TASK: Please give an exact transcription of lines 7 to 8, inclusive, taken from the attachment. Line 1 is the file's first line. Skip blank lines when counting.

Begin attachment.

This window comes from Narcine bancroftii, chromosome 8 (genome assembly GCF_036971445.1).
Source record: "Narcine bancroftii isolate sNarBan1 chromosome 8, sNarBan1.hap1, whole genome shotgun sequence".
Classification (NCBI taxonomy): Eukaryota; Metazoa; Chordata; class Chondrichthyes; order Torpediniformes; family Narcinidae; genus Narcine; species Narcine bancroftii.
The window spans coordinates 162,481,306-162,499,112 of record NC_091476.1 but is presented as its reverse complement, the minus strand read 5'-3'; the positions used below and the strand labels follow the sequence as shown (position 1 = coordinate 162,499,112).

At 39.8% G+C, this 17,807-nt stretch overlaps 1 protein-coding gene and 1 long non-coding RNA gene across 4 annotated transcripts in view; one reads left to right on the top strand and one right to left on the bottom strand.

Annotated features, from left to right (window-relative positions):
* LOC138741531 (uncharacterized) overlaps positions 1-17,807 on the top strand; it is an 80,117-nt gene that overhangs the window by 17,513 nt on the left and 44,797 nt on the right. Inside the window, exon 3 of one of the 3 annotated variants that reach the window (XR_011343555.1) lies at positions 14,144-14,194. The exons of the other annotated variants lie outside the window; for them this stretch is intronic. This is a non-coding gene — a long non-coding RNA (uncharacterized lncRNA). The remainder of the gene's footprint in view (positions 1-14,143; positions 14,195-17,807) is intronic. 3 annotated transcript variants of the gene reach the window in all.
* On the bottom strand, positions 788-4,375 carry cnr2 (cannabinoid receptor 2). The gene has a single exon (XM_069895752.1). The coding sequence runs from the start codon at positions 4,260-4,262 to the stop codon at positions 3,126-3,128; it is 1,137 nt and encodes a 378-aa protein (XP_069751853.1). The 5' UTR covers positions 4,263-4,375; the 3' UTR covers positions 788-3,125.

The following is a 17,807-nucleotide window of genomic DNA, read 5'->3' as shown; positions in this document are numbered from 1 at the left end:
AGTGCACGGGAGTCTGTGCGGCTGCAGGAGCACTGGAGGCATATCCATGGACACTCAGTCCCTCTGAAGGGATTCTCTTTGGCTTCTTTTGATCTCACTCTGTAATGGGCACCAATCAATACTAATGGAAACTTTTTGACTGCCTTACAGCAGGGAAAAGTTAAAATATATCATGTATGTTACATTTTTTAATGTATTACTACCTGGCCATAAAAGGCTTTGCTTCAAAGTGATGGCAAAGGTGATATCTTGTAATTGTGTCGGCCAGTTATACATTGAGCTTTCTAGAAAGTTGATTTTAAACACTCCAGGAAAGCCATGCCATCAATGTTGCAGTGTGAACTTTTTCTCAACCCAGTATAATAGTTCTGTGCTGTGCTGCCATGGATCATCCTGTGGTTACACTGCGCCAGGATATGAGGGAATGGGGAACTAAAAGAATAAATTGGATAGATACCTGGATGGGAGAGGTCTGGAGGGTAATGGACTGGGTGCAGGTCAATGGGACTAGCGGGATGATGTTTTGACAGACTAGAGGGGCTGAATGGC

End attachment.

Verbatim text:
* LOC138741531 (uncharacterized) overlaps positions 1-17,807 on the top strand; it is an 80,117-nt gene that overhangs the window by 17,513 nt on the left and 44,797 nt on the right. Inside the window, exon 3 of one of the 3 annotated variants that reach the window (XR_011343555.1) lies at positions 14,144-14,194. The exons of the other annotated variants lie outside the window; for them this stretch is intronic. This is a non-coding gene — a long non-coding RNA (uncharacterized lncRNA). The remainder of the gene's footprint in view (positions 1-14,143; positions 14,195-17,807) is intronic. 3 annotated transcript variants of the gene reach the window in all.
* On the bottom strand, positions 788-4,375 carry cnr2 (cannabinoid receptor 2). The gene has a single exon (XM_069895752.1). The coding sequence runs from the start codon at positions 4,260-4,262 to the stop codon at positions 3,126-3,128; it is 1,137 nt and encodes a 378-aa protein (XP_069751853.1). The 5' UTR covers positions 4,263-4,375; the 3' UTR covers positions 788-3,125.